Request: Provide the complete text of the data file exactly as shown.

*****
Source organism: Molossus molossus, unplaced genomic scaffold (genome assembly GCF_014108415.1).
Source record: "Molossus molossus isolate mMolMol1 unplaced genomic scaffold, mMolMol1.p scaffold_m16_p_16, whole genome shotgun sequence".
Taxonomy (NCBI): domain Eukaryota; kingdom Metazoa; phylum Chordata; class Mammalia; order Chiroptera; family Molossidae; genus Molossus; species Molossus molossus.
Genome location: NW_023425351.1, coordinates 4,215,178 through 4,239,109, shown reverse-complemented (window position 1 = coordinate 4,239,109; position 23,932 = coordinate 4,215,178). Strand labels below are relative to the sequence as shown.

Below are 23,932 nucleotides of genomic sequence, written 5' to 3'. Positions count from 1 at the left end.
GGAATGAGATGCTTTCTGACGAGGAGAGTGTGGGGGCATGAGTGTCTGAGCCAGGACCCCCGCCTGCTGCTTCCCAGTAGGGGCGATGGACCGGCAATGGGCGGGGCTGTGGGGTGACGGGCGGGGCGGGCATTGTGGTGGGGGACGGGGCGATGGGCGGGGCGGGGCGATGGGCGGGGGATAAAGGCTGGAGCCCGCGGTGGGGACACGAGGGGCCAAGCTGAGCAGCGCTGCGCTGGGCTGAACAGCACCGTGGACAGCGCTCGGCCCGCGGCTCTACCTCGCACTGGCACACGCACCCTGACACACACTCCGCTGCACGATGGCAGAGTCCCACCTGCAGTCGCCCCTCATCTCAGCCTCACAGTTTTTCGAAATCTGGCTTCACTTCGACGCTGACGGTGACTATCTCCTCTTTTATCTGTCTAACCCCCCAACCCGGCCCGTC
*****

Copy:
Source organism: Molossus molossus, unplaced genomic scaffold (genome assembly GCF_014108415.1).
Source record: "Molossus molossus isolate mMolMol1 unplaced genomic scaffold, mMolMol1.p scaffold_m16_p_16, whole genome shotgun sequence".
Taxonomy (NCBI): domain Eukaryota; kingdom Metazoa; phylum Chordata; class Mammalia; order Chiroptera; family Molossidae; genus Molossus; species Molossus molossus.
Genome location: NW_023425351.1, coordinates 4,215,178 through 4,239,109, shown reverse-complemented (window position 1 = coordinate 4,239,109; position 23,932 = coordinate 4,215,178). Strand labels below are relative to the sequence as shown.

Below are 23,932 nucleotides of genomic sequence, written 5' to 3'. Positions count from 1 at the left end.
GGAATGAGATGCTTTCTGACGAGGAGAGTGTGGGGGCATGAGTGTCTGAGCCAGGACCCCCGCCTGCTGCTTCCCAGTAGGGGCGATGGACCGGCAATGGGCGGGGCTGTGGGGTGACGGGCGGGGCGGGCATTGTGGTGGGGGACGGGGCGATGGGCGGGGCGGGGCGATGGGCGGGGGATAAAGGCTGGAGCCCGCGGTGGGGACACGAGGGGCCAAGCTGAGCAGCGCTGCGCTGGGCTGAACAGCACCGTGGACAGCGCTCGGCCCGCGGCTCTACCTCGCACTGGCACACGCACCCTGACACACACTCCGCTGCACGATGGCAGAGTCCCACCTGCAGTCGCCCCTCATCTCAGCCTCACAGTTTTTCGAAATCTGGCTTCACTTCGACGCTGACGGTGACTATCTCCTCTTTTATCTGTCTAACCCCCCAACCCGGCCCGTC